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Your Environment. Your Health.

Progress Reports: Oregon State University: PAHs in Humans at Environmental Levels: Pharmacokinetics, Metabolism and Susceptible Individuals

Superfund Research Program

PAHs in Humans at Environmental Levels: Pharmacokinetics, Metabolism and Susceptible Individuals

Project Leader: David E. Williams
Grant Number: P42ES016465
Funding Period: 2013-2020
View this project in the NIH Research Portfolio Online Reporting Tools (RePORT)

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Progress Reports

Year:   2019  2018  2017  2016  2015  2014  2013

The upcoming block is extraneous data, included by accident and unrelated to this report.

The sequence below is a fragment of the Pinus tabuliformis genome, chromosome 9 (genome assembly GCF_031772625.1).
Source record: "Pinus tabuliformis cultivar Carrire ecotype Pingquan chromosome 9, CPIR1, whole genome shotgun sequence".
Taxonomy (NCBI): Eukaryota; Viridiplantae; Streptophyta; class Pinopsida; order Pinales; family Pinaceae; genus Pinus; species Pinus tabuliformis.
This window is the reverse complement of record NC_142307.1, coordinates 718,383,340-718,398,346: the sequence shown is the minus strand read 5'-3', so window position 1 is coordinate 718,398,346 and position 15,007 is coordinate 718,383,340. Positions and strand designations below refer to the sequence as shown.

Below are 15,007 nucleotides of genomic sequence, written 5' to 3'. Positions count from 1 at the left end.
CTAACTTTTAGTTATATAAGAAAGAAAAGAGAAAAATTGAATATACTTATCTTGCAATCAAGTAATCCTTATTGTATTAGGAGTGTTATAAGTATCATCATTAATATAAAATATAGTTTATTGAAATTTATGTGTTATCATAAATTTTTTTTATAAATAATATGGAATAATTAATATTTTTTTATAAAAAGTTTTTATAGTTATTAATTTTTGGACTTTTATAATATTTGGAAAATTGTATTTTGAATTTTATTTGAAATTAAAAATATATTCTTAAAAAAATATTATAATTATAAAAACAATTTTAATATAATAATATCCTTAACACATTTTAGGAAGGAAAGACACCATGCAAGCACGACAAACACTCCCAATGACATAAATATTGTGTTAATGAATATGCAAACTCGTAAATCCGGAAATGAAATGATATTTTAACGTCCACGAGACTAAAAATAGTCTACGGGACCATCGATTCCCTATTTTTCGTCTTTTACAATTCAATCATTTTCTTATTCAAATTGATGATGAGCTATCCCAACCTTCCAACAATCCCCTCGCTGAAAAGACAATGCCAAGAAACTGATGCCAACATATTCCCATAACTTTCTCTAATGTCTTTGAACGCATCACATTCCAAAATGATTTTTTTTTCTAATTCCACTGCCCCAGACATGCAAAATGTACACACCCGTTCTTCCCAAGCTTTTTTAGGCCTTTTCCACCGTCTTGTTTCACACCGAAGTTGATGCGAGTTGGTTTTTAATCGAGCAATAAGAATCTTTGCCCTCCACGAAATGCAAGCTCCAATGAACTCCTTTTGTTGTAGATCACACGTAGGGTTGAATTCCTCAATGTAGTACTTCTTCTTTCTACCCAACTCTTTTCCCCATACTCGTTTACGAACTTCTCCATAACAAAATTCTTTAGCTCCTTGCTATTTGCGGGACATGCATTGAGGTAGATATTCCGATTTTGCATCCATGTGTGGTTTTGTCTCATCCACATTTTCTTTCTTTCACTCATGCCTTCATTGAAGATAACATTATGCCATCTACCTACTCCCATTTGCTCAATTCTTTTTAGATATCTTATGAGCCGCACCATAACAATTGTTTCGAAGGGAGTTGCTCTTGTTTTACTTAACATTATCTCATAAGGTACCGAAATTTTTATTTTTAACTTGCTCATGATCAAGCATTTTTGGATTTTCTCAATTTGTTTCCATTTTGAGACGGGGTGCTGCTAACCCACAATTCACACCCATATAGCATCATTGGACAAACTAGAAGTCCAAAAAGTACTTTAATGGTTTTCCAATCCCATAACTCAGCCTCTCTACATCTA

This FDA IND (#117175) and IRB-approved project allows for dosing volunteers with 46 ng of [14C]-benzo[a]pyrene (BaP), an IARC class 1 known human carcinogen. The researchers have recruited 15 volunteers. Analysis of total [14C]-BaP in blood and urine over a 72-hour period has demonstrated rapid uptake and elimination with only a small amount of [14C]-BaP left in blood or urine at 72 hours. AMS collaborators at Lawrence Livermore National Laboratories recently have built a new 250 KV AMS that will be devoted to biomedical projects such as this. This instrument has a UHLC interface, allowing for the quantification of metabolites rather than just total [14C]. The researchers are currently using this instrument to determine individual metabolism of this important environmental carcinogen as a function of genetics and exposure to other environmental PAHs in complex mixtures. The researchers will generate a rich pharmacokinetic (PK) dataset for regulatory agencies that includes enzymatic pathways for metabolism and excretion of BaP and metabolites at these micro-doses. With the assistance of the Chemistry Core and the Community Engagement Core, smoked salmon from the Confederated Tribes of the Umatilla Indian Reservation (CTUIR) was obtained, stored under an FDA approval and analyzed by the Chemistry Core to determine the amount (current batch, 7.5 oz.) that would be fed to volunteers in specific Aim 2 to achieve 10-x the BaPeq than the 46 ng [14C]-BaP capsule dose. Any inhibition, induction, or synergy of PK parameters will be evidence that the RPF approach cannot be employed accurately at environmentally relevant doses of PAH mixtures. The researchers currently are analyzing the results from 3 volunteers to determine whether this PAH mixture in food alters BaP pharmacokinetics. In the last specific aim, the researchers genotyped volunteers for CYP1B1 and GSTM1, known to be involved in bioactivation and detoxication, respectively, of BaP. The researchers are currently correlating CYP1B1*3 and GSTM*0 genotypes with PK constants.

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